Seven Top Tips Used by Experts to Stop Dogs Barking

by Joanna Ehlers
    Dogs bark to protect their territory against perceived threats.

    Dogs bark to protect their territory against perceived threats.

    George Doyle/Stockbyte/Getty Images

    Barking is a natural and social behavior that may be triggered by excitement, frustration, anxiety or just to say "hello." When dogs bark excessively, their vocalizations can become bothersome to their human companions. Simple training techniques can distract dogs from this disruptive behavior and assert their human companion's position as pack leader in the household.

    Barking may be the result of various stimuli, but dog expert Cesar Millan notes that it can be triggered by pent-up energy. When dogs get plenty of fresh air and exercise, they are less likely to bark in excess. When they do, it is important that their handler behaves and reacts calmly. Dogs often mirror the actions of their human companions, and will behave accordingly. Human yelling mimics the sound of barking, encouraging the dog's vocalizations. People who are able to give commands and corrections calmly will have a greater effect on their dog's behavior than those who act with frustration.

    When dogs are rewarded for barking, their noisy behavior increases. Finding the dog's motivation for barking and removing it can go a long way to correct the unwanted behavior. If he is barking at someone outside, for example, he can stay in another room of the house or be brought inside from the yard, advises the Humane Society of the United States. Once the dog's owner understands what is causing the dog to bark, she can gradually desensitize the dog to the stimulus from a distance. The Humane Society recommends that the stimulus be far enough away that the dog can see it, but does not feel motivated to bark at it. When he doesn't bark, the owner can reward the dog with treats. When the dog is calm, the stimulus can be brought closer, little by little. When the stimulus is out of sight, the treats are put away. This practice trains dogs to believe that their barking stimulus leads instead to treats.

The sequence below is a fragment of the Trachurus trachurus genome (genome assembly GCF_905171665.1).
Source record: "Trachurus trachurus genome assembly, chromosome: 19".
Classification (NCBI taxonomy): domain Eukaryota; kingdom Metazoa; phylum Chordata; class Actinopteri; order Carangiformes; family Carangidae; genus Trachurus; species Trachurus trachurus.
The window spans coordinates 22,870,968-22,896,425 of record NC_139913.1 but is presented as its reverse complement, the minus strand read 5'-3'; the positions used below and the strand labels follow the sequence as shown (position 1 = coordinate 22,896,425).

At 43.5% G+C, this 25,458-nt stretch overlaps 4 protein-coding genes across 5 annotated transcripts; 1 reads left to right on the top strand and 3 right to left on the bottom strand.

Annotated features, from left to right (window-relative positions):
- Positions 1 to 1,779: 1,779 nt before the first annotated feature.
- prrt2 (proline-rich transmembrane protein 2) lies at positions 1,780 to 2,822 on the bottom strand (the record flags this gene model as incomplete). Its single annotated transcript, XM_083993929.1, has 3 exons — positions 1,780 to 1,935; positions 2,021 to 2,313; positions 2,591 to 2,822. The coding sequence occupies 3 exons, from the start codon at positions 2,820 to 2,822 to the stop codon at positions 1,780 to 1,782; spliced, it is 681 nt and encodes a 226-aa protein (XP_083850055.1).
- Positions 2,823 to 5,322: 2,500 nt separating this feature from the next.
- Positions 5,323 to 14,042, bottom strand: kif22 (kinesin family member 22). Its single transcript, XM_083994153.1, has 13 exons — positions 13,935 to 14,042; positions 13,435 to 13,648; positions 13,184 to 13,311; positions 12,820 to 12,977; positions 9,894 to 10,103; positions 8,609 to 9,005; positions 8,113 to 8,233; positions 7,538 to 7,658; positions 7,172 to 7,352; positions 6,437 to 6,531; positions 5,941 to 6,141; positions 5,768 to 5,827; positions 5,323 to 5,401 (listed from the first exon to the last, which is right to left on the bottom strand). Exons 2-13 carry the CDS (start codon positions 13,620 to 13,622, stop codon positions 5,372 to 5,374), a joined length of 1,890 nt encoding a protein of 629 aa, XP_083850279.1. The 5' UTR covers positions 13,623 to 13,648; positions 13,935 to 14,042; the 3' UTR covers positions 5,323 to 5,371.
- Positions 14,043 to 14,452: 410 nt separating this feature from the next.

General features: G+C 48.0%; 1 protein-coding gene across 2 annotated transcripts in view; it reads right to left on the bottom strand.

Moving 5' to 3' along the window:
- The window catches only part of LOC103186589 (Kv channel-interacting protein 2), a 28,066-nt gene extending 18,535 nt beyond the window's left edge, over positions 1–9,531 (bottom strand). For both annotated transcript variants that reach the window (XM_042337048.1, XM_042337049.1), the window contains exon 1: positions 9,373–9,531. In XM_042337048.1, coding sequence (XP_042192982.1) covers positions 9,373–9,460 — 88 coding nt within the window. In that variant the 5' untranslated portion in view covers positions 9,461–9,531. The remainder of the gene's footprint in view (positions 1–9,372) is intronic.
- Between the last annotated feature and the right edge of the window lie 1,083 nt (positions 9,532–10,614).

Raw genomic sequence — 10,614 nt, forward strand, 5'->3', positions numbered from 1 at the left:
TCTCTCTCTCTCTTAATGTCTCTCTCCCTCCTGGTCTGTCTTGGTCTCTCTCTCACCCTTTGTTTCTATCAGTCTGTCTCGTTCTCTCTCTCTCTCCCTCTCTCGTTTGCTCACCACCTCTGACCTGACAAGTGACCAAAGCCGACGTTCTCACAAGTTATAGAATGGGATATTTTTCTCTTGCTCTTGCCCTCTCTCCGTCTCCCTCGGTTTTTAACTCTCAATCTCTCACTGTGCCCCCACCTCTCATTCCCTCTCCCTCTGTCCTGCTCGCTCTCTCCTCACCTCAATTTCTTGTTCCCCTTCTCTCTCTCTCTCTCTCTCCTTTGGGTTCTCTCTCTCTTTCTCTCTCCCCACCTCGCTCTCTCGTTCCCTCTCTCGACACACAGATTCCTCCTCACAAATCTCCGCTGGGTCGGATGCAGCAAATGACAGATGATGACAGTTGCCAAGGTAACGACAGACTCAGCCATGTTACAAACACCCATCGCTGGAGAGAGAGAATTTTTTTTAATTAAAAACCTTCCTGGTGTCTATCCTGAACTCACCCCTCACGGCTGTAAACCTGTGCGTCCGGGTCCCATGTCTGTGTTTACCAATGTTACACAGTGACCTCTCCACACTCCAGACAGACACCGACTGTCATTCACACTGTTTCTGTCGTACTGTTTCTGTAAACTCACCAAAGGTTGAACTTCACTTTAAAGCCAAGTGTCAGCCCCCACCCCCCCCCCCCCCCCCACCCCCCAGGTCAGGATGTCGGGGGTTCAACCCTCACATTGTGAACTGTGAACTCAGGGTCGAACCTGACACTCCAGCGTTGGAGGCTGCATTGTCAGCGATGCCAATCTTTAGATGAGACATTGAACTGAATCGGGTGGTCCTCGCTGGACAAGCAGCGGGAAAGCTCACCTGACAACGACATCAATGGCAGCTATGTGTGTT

Barking is instinctual to dogs intent on protecting their territory. Dog owners can teach their canine friends to bark only until the "Quiet" command is given. After a dog is allowed to bark three or four times, the owner calmly gives the "Quiet" command before going to the dog and gently holding his muzzle, preventing further vocalizations. The owner can then let go of the dog's muzzle, call him away from the door, ask him to sit and administer a treat. The ASPCA advises to repeat the sequence if the dog resumes barking. Friendly dogs may bark when visitors enter the home, but their barking behavior can be just as disruptive as a pet with less amiable intent. The ASPCA recommends that dog owners choose a spot for their dog to wait when a visitor arrives, preferably a visible spot eight feet away from the front door. The dog's owner can show the dog a treat and tell him to go to his spot. This practice requires repetition, but as soon as the dog is in his place, the owner should reward him with the treat.

    Dogs may bark simply to get attention from their loved ones. To indicate that this behavior is undesirable, the Humane Society recommends ignoring the dog's noisy demands until he stops barking, as attention rewards the behavior. During this time, the dog should not be touched, spoken to or looked at. Once the dog is quiet, he can be rewarded with a treat. It is important to reward the dog's smallest efforts to remain silent, even if he is simply pausing to take a breath. The amount of time he is quiet can gradually be lengthened as he understands what he is supposed to do.

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    About the Author

    Joanna Ehlers is a paraprofessional, equestrian and professional musician. She holds both a Bachelor of music-performance degree and a Master of music-performance degree from the University of Missouri-Kansas City.

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